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Ramkant Tripathi Vs. Central Bank of India - Court Judgment

LegalCrystal Citation
SubjectLabour and Industrial
CourtGujarat High Court
Decided On
Case NumberSpl. C.A. No. 505 of 1981
Judge
Reported in(1982)2GLR644; (1983)ILLJ452Guj
AppellantRamkant Tripathi
RespondentCentral Bank of India
Excerpt:
.....that was foredoomed to failure. 19. before i leave this matter at this stage and go to the reliefs that could be granted to the petitioner, i would like to mention here what the appellate authority observed before confirming the order of punishment......above short grounds and without going into the question as to whether the regulation 8 (central bank officers employees) (discipline & appeal regulations) 1976 was required to be followed despite introduction of regulation 6 into regulation 8, whether the proper documents were furnished or not, it is held that the findings are totally vitiated. they can be branded as perverse and the impression that has been left in my mind on the perusal of these proceedings, the part of which is already extracted above, is that the whole enquiry was initiated after about more than six years with an ulterior object in mind since the petitioner was emboldened to file a suit against the bank in the city civil court challenging the bank's action of reverting him from his post and denying him other.....
Judgment:

1. The petition was filed by the officer of the Central Bank of India praying that he be deemed to have been promoted and to give him all retirement benefits accordingly. In the departmental proceedings against the petitioner the Disciplinary Authority and the Appellate Authority has punished the petitioner with penalty of withholding of promotion under Regulation 4(C) of the Central Bank of India, Officers Employees' (Discipline & Appeal) Regulation, 1976. .. .... ....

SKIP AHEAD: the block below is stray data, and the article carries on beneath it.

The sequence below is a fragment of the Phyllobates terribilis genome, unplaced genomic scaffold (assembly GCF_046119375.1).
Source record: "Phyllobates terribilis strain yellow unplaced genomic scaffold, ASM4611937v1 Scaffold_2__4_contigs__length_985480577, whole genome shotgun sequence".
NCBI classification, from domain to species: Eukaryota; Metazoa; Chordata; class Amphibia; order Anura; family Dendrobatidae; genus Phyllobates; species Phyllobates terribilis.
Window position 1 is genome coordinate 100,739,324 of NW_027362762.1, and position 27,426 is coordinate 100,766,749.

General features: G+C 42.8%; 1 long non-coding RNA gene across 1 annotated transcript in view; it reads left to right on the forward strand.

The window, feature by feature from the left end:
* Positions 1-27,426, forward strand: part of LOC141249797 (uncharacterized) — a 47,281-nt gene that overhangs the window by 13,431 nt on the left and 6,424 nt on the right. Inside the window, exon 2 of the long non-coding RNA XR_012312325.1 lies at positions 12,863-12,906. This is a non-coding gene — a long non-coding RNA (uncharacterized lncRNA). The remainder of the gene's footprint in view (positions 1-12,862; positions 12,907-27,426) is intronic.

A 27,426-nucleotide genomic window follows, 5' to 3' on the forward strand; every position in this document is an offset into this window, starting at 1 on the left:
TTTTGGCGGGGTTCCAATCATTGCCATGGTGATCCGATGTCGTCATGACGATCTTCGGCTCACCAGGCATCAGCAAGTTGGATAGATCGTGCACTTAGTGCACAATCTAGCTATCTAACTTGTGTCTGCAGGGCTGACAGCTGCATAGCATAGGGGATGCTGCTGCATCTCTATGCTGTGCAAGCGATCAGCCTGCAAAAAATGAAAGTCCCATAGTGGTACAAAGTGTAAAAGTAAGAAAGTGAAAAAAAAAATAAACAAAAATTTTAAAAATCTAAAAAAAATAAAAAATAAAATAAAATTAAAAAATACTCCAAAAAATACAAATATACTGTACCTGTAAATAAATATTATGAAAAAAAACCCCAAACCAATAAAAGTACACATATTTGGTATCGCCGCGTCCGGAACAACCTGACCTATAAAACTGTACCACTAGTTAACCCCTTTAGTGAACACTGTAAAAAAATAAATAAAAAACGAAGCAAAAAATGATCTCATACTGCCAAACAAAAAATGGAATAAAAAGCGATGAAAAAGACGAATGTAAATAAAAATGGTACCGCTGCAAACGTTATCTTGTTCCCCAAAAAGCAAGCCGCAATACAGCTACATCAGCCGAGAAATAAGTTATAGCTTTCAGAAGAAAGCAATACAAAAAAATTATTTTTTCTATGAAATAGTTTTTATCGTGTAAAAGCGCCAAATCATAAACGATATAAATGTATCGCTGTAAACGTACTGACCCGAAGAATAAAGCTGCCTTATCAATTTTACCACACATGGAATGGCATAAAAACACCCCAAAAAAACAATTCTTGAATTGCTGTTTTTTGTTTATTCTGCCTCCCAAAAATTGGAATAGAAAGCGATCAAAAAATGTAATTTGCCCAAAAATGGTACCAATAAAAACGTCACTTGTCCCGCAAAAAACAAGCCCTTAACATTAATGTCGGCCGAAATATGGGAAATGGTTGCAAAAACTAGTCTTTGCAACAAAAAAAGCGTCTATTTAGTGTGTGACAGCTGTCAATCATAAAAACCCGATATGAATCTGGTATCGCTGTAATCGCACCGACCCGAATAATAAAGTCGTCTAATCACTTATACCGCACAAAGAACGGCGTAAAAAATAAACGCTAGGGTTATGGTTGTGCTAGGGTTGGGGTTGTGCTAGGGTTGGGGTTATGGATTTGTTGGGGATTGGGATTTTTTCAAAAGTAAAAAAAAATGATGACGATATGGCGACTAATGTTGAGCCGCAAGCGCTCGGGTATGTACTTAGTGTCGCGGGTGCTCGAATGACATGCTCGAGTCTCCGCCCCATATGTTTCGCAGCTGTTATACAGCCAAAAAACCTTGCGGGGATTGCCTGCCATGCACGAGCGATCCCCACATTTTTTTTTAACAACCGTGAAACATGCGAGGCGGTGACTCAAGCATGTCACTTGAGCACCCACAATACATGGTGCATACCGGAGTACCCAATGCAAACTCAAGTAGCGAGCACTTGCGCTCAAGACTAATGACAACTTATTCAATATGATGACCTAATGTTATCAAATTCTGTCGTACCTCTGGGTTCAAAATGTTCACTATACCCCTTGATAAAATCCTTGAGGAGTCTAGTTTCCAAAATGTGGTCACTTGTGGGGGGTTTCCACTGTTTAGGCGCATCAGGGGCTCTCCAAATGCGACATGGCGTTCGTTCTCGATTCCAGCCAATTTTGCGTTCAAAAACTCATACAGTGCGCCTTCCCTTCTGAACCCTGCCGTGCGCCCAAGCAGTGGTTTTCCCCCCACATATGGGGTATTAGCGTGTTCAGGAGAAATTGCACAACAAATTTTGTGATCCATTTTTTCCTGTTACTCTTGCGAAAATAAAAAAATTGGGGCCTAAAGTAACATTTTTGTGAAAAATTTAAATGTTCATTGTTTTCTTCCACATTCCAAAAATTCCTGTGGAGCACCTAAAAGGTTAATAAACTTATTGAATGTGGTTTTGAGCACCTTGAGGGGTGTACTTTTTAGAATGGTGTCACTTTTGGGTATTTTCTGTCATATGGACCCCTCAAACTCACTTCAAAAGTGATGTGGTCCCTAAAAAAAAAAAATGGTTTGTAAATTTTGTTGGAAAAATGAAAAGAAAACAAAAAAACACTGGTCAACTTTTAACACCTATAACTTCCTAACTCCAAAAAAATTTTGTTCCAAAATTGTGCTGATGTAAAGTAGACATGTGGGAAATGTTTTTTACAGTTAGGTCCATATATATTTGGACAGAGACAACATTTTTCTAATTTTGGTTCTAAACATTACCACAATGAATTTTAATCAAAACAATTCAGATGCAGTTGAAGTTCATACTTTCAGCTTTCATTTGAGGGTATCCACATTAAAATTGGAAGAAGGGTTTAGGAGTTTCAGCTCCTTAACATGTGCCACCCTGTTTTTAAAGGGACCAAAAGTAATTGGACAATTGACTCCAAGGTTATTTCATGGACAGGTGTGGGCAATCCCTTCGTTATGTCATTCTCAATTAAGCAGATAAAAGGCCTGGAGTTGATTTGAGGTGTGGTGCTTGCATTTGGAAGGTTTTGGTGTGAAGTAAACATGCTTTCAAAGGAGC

16. Even a bare look at the above extracts from the proceedings and the orders will be sufficient to show that the whole enquiry has gone off the tangent. The charge was that the petitioner did not effect inspection. The evidence in the from of TA bills showed that he had effected inspection. So an attempt was made to spin a new charge without any attention of the petitioner being specifically drawn to it and the attempt is pitiable also. The MR alleged that the petitioner himself had not submitted the reports but submission was required to be made to whom was not at all made clear even in the finding. The MR then stated that the petitioner should not have sanctioned loans without obtaining relevant reports in this regard. The petitioner was never told that he had to obtain relevant reports and that in fact he had not. Something off the charge was alleged only at the time of inquiry. At the stage of the enquiry the MR asserted that the petitioner had not submitted report. I have already referred to this. So the only allegation at the time of the enquiry was that the petitioner had not submitted those reports. When the matter came to recording a finding, the Enquiry Officer stated that he had not obtained relevant reports. Thus there is evidently irreconcilable decision taken differently at different times. On this ground also, the finding can be said to be totally vitiated.